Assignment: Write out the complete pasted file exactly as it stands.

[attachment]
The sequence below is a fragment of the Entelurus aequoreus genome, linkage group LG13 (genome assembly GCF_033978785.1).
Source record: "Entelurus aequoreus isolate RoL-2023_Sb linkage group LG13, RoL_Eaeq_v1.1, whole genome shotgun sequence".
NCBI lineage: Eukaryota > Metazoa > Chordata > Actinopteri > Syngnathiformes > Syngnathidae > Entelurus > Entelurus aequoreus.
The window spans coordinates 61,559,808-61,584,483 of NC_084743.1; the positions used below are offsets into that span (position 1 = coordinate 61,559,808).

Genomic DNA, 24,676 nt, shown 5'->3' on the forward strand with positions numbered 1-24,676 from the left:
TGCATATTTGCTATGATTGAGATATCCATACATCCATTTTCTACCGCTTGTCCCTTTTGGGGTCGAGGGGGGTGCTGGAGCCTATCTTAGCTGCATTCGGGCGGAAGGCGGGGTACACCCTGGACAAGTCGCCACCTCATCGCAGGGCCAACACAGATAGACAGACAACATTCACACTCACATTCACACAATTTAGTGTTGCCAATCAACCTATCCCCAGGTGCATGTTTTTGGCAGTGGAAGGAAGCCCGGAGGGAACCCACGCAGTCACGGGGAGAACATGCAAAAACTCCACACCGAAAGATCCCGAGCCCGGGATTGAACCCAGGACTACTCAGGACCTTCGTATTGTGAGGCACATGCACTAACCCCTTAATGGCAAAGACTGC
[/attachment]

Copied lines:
The sequence below is a fragment of the Entelurus aequoreus genome, linkage group LG13 (genome assembly GCF_033978785.1).
Source record: "Entelurus aequoreus isolate RoL-2023_Sb linkage group LG13, RoL_Eaeq_v1.1, whole genome shotgun sequence".
NCBI lineage: Eukaryota > Metazoa > Chordata > Actinopteri > Syngnathiformes > Syngnathidae > Entelurus > Entelurus aequoreus.
The window spans coordinates 61,559,808-61,584,483 of NC_084743.1; the positions used below are offsets into that span (position 1 = coordinate 61,559,808).

Genomic DNA, 24,676 nt, shown 5'->3' on the forward strand with positions numbered 1-24,676 from the left:
TGCATATTTGCTATGATTGAGATATCCATACATCCATTTTCTACCGCTTGTCCCTTTTGGGGTCGAGGGGGGTGCTGGAGCCTATCTTAGCTGCATTCGGGCGGAAGGCGGGGTACACCCTGGACAAGTCGCCACCTCATCGCAGGGCCAACACAGATAGACAGACAACATTCACACTCACATTCACACAATTTAGTGTTGCCAATCAACCTATCCCCAGGTGCATGTTTTTGGCAGTGGAAGGAAGCCCGGAGGGAACCCACGCAGTCACGGGGAGAACATGCAAAAACTCCACACCGAAAGATCCCGAGCCCGGGATTGAACCCAGGACTACTCAGGACCTTCGTATTGTGAGGCACATGCACTAACCCCTTAATGGCAAAGACTGC